I wrote my
almost two years ago. And the game has finally come out! I was very much impressed back then. Am I impressed now? Only this teeny tiny Trials of Fire preview Trials of Fire review will tell.
In Trials of Fire, your take your three hero crew on a short quest (recommended completion time usually under three hours) into the cinders of the living world. You have your map (and a mini-map, which wasn’t in the Early Access), and you choose where to go, with interactive spots clearly marked out. Some of them will be text encounters. Some of them will be battles, and battles is what the game is about.
Each hero class comes with 9 cards to be used in combat and more are added by equipping items. As you level up, you can either upgrade one of those 9 class cards, or replace it with one of four random, class appropriate choices. No need to worry about stats, resistances, and other nonsense, just look at what works for your heroes and your gear.
Each character starts their turn with three cards (drawn at the end of their turn, so they’re susceptible to enemy card-manipulation shenanigans), each costing an amount of Willpower from the communal pool. Will is usually generated by discarding cards, but the character that discarded them can instead choose to either make a simple two hex move or remain stationary to get some armor. The last bit is, I believe, something that wasn’t in the Early Access version, and is a much-welcome addition. Not having to rely on specific cards for defense (which is halved at the start of your turn, so it can hardly spiral out of control) can be the difference between life and death.
In the end, the fighting in Trials of Fire is all about exploiting your powers and the way they combo to the fullest. This is extra true in boss battles, as you’ll need all the buffs and debuffs to survive them.
Win a battle and you might get some loot – as well as the chance to level up. While you can choose which of your crew gets the level, Trials of Fire doesn’t let anyone get ahead, so the next time a level up choice comes up, you’ll only be able to choose from the other two characters.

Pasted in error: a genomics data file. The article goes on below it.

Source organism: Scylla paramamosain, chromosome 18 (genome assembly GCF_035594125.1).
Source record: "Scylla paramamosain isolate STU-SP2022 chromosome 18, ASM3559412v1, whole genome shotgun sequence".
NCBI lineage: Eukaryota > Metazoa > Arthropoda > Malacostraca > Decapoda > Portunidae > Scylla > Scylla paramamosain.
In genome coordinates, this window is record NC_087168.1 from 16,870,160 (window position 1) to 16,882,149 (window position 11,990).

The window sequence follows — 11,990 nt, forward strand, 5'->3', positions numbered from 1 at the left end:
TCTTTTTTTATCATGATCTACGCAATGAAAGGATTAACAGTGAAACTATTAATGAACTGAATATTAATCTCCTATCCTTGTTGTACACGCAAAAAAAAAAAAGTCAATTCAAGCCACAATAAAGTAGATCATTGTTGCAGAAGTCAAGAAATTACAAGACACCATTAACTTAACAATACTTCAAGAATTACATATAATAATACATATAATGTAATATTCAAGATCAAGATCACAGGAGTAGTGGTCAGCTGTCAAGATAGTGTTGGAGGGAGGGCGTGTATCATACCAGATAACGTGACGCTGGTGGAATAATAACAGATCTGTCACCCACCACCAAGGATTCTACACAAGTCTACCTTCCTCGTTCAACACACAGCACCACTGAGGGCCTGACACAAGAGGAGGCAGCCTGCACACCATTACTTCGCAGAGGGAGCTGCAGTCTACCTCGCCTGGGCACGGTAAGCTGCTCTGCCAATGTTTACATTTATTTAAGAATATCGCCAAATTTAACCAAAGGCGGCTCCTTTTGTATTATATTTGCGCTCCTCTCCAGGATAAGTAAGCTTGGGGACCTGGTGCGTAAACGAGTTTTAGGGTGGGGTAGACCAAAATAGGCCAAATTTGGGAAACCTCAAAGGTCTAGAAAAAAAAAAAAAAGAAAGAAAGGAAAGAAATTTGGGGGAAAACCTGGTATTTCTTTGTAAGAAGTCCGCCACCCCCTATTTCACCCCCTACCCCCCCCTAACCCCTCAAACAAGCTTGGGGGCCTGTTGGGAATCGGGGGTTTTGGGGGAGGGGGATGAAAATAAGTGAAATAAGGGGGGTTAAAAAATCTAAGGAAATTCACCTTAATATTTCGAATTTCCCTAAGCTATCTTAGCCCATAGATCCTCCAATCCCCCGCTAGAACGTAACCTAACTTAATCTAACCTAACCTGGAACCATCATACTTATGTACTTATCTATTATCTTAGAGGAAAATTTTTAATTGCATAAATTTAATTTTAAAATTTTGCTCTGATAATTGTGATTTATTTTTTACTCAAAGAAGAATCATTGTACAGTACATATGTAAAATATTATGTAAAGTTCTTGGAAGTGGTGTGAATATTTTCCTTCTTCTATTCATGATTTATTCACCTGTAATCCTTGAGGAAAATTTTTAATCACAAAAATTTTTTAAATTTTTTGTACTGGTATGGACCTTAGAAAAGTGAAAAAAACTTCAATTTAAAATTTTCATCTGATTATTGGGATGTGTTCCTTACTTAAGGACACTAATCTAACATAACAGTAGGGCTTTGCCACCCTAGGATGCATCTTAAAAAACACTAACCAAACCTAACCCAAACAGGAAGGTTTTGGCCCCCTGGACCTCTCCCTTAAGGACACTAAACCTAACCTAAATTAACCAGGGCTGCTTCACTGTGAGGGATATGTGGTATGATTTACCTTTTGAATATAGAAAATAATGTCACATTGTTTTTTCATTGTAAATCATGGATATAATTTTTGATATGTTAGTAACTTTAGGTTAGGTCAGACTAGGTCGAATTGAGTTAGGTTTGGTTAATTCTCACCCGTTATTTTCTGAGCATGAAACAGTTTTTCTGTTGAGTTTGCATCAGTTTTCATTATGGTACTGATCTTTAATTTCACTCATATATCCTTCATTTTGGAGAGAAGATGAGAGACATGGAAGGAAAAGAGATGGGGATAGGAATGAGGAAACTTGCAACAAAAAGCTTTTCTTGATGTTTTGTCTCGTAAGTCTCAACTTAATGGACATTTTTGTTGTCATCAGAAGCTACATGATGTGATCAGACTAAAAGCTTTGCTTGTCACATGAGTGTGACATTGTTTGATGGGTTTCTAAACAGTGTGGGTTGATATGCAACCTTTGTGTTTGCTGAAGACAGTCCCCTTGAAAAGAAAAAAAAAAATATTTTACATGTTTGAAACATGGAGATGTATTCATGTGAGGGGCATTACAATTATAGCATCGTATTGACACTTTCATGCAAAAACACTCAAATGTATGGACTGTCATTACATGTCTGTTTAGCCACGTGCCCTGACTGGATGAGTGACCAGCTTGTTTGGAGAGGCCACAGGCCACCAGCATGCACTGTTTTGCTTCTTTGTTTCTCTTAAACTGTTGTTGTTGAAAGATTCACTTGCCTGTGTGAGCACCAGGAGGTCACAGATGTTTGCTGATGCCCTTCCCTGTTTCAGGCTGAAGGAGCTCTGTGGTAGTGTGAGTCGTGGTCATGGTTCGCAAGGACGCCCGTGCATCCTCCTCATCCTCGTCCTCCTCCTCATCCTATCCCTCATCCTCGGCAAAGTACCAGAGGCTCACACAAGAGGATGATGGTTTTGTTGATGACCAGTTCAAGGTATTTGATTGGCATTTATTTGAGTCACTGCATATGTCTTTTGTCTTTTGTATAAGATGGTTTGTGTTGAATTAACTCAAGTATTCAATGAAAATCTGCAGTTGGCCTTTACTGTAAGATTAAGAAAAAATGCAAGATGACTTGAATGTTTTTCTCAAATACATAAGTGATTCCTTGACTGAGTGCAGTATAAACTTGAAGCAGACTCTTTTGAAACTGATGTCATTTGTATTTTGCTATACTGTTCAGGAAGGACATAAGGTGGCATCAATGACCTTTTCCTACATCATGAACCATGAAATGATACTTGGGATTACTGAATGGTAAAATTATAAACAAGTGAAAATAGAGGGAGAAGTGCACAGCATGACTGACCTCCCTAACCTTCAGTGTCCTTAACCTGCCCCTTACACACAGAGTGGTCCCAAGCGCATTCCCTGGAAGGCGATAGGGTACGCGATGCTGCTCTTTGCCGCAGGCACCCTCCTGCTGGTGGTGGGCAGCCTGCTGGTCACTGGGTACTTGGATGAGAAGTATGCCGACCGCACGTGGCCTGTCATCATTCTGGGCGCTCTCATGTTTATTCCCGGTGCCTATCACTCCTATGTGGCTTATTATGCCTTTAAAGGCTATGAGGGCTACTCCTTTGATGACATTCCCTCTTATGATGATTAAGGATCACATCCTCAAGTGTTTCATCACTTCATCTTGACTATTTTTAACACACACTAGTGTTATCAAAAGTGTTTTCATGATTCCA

Aside from obviously valuable money and gear, you can find food supplies (important for resting, healing, and not starving), healing herbs (for when your character falls in battle and gains a weakness card – or, if you’re feeling cocky, just upgrading or forgetting a skill) and various materials (for improving your items).
What gear a character class can equip is determined by the type of gear slots they have. As a Warrior, Jarrah can wield a variety of close combat weapons and protective gear, but possesses little aptitude for potions and gizmos. While most items just give you cards, other also count towards quality (the amount of redraws a char gets in combat) and armor (the HP added to your base HP). Swag of the more epic variety might also have passive abilities that influence gameplay in a variety of ways.
And for the end, exploration: the events are presented in this text-adventure format, and I suggest you play with the spoilers off. It’s more fun not really knowing what your choices will bring. Also, the game is good enough to give you special options if you have certain heroes or followers (non-combat dudes who provide a certain boost each). Exploration is where you get to read all about the world of Ashe (nee The Living World), and the precarious situation the various races are in the magically devastated world. All in all, Trials of Fire is a good game, would recommend.